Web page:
Five 2021 New Year's Resolutions - Only In The Catskills & Hudson Valley

Posted by Renee Samuels on Tuesday, December 29th, 2020 at 1:36pm.


5 New Years Resolutions

(That Can Only Be Completed In Upstate NY!)

 

How was your 2020? I know, let’s not talk about it, right?! Instead, let’s look forward with real excitement to 2021 and all we can accomplish! I’m really inspired to move on and get busy enjoying a new year.

Of course, I have the standard New Year’s resolutions: Workout every day, stop eating sugar, good old standards like that. But along with the ordinary goals I set myself the task of making a few resolutions that befit a "Local Expert" in the Hudson Valley and Catskills Real Estate. Goals that can only be accomplished right here in Upstate, NY. These goals will help me root myself even deeper in the Catskills and Hudson Valley in new ways, and they're fun!

Drumroll please.... Here are my 2021 New Year's Resolutions:


Resolution 1 - Become a Member of the 3,500 Club:


Let's start with something quintessentially Catskills. The rockies have the Colorado 14ers Challenge and the Catskills have the 3,500 Club. I'm going to become a member by the end of 2021. All you have to do to get into the club is summit all 35 Catskill mountain peaks that are above 3500 feet and then re-climb Slide, Blackhead, Balsam and Panther in the winter! No problem! You laugh? I'm doing it! Interested but don't want to make the full commitment? If you're not already an avid hiker, don't sweat it, you can still take part in club outings by becoming what the club calls an Aspirant. Outings are starting up again on a regular basis in 2021, with nine to choose from in January alone. There are two on New Year’s Day, one that starts at sunrise, so if you're going to put it on your agenda best not to drink too much champagne; it's 6.6 miles, and will be taken at a “moderate pace." The other is 5.15 miles long and will be taken at a “relaxed pace,” “beginners welcome.” That sounds do-able, so I wrote to ask what equipment is necessary, because that’s what it says to do on the website (helpful!); if you come ill-equipped, the hike leader may suggest you skip the outing. The response? “Well, it’s winter, so there’s snow. You’ll need snowshoes.” I'm gearing up so that I can start my year with the winter hikes. If you want to join me and need supplies I suggest Kenco in Kingston where you can get everything from those snowshoes you'll need to hiking poles, socks, boots, and water packs.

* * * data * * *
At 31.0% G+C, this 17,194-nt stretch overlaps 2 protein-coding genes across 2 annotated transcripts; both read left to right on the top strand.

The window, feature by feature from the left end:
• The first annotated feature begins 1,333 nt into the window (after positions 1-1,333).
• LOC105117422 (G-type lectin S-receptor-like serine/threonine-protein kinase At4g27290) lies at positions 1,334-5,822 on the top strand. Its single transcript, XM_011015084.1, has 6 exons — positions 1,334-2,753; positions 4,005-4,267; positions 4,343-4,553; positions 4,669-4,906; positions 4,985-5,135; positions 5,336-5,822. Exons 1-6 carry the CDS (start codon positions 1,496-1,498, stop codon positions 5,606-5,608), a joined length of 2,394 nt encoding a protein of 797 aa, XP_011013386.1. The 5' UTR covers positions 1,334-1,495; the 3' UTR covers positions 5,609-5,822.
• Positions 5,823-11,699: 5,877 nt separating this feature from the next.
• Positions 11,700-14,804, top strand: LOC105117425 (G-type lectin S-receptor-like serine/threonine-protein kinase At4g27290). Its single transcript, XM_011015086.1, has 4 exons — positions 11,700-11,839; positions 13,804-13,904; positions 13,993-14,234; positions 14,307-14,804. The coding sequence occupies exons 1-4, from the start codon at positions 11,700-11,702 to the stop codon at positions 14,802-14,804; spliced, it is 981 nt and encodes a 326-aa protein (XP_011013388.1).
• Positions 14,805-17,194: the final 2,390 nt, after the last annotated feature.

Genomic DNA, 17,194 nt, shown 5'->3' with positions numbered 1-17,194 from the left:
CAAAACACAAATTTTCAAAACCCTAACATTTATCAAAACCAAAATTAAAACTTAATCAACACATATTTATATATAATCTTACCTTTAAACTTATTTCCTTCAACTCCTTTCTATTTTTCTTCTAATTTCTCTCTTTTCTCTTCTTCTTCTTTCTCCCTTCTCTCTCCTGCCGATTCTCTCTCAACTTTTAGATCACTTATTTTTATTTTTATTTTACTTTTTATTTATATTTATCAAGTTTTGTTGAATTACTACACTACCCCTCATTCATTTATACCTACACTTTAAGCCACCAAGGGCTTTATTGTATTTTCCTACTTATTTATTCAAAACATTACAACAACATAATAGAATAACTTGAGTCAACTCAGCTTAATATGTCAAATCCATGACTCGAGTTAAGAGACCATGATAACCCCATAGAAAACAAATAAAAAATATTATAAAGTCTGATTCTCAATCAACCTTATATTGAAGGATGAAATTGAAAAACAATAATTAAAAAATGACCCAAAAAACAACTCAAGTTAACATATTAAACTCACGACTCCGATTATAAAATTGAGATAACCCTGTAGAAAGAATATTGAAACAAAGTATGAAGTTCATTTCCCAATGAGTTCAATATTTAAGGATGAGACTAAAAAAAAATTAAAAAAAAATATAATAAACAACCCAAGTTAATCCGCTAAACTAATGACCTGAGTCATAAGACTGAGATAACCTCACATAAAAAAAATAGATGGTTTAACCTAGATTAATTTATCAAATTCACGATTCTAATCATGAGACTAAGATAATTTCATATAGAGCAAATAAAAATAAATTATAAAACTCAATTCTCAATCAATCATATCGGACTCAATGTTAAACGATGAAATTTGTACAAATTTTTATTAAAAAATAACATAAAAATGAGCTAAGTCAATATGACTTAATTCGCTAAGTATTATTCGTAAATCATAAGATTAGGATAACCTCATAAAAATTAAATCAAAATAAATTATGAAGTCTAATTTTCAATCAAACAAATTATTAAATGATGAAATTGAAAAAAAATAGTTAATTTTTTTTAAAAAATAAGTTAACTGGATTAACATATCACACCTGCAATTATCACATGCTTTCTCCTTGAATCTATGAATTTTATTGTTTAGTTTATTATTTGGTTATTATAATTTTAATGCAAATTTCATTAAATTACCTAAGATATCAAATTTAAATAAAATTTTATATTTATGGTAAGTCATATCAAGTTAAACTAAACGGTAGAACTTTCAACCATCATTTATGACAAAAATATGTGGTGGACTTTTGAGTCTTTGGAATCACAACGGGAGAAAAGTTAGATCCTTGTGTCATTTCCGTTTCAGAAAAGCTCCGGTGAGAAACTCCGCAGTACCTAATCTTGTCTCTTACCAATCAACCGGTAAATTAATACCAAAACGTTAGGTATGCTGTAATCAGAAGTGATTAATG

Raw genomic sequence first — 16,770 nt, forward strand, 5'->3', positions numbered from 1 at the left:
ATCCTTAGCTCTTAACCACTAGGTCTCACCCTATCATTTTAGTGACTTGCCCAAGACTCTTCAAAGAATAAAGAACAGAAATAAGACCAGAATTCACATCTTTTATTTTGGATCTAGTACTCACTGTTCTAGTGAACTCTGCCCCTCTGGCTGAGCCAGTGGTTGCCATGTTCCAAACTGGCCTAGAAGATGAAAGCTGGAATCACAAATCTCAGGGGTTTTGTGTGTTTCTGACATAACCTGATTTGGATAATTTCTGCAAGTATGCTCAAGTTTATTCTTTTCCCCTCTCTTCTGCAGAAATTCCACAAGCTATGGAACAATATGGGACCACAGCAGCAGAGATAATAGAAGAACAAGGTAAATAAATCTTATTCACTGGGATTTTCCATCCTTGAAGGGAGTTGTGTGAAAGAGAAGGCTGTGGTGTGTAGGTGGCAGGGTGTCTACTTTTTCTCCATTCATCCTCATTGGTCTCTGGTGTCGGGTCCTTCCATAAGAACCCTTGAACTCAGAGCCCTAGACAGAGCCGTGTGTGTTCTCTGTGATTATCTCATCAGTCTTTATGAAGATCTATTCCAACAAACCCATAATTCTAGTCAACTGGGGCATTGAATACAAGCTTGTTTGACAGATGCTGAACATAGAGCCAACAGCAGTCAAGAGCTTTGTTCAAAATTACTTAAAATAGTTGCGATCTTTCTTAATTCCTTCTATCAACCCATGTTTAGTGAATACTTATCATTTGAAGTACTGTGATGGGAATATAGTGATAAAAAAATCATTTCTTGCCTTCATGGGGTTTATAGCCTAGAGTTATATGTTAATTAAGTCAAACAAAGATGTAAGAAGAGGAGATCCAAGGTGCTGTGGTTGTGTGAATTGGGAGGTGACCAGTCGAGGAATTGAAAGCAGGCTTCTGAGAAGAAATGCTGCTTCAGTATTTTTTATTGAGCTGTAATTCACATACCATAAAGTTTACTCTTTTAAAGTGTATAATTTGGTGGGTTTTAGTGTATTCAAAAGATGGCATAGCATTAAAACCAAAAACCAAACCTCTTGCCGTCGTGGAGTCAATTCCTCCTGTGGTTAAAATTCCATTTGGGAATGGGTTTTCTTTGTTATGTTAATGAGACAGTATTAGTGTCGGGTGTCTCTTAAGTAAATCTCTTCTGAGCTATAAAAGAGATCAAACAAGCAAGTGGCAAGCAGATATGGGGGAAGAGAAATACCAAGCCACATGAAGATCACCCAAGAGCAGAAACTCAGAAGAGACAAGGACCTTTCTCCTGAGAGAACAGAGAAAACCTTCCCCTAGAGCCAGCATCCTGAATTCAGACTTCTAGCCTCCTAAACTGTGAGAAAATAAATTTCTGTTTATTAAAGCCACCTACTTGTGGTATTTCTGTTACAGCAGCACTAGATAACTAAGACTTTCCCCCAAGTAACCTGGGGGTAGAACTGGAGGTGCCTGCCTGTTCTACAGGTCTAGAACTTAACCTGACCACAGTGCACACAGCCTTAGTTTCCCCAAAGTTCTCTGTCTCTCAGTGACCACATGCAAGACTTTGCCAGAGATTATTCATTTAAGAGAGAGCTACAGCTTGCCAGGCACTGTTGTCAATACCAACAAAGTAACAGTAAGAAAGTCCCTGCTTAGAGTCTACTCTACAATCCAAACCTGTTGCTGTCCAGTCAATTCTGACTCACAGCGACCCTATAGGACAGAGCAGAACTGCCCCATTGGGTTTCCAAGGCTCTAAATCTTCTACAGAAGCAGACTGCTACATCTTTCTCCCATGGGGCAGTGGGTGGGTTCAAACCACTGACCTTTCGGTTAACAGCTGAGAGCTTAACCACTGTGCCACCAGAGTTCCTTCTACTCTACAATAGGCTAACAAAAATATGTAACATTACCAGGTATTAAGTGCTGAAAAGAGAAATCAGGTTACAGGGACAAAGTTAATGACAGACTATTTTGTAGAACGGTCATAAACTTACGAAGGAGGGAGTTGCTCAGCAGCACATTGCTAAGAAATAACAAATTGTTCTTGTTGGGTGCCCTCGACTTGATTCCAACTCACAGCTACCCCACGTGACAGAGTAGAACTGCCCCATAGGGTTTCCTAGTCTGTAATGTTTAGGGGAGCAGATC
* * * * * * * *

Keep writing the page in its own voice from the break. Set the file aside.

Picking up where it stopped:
Resolution 2 - Get In The Water: 

Now this is an extreme challenge, but there are 24 hours in every day, so I'm going to make it happen: I want to go swimming in a different spot every day of the summer. Even if it’s just a quick dip or leap from a cliff into an ice-cold tarn, that’s my goal. Last year I gave myself a similar goal: I had a bad case of wanderlust because I was missing all my beloved Upstate events so I drove up to Cape Cod whenever I got the chance to check out a different beach. It was so worth it. But there are wonders I haven't seen in my own backyard and next summer I'm going to stick to the Catskills, right here where I live. I figure I can combine it with my hikes - taking off my hiking boots and sticking my tired toes in the water will count! Off the top of my head I'm not able to name 90 places to swim, but that's part of the challenge - finding the little swimming holes and wading streams that no one else knows about. In early summer I'll be hitting some of the better-known spots to kick the whole thing off.

Greene County at Drummond Falls in Palenville. It's one of the first swimming holes my friends took me to when I moved here. We walked along the stream to get to where it’s deep enough to swim - it's lovely. You can also walk through the woods towards the overlook rock with its teeny-weeny ledge just big enough for a toe-hold so you can climb on top. I’ve always loved sitting up there to catch rays. It’s about a 12-foot dive into the water (from which you emerge with a yell because the water’s pretty cold, even in summer!). If you're going to dive, be smart about it! Check the water level to make sure it's deep enough. North of East Durham, near the intersection of routes 67 and 67a, you can park near the bridge and slither down to Catskill Creek. It’s so private there, with no noise except for some birds - the birds are a bonus.

In Ulster County, Big Deep in Woodstock was closed this past summer, but I’ve got my fingers crossed that this year will be different. It’s so magical in there. The minute you start to walk down the wooded hill towards the stream, you feel it. The water is blue-green from all the fir-tree reflections, because the forest closely lines the Sawkill as it winds along. Even though it’s so close to Woodstock, I’ve never seen it crowded. Then there’s Little Deep, off Sawkill Road. It doesn’t have quite the same aura as Big Deep; light streams in from an adjacent field and makes it feel like a good spot for a party. Little Deep is a little more popular, so expect to meet some new friends when you go there.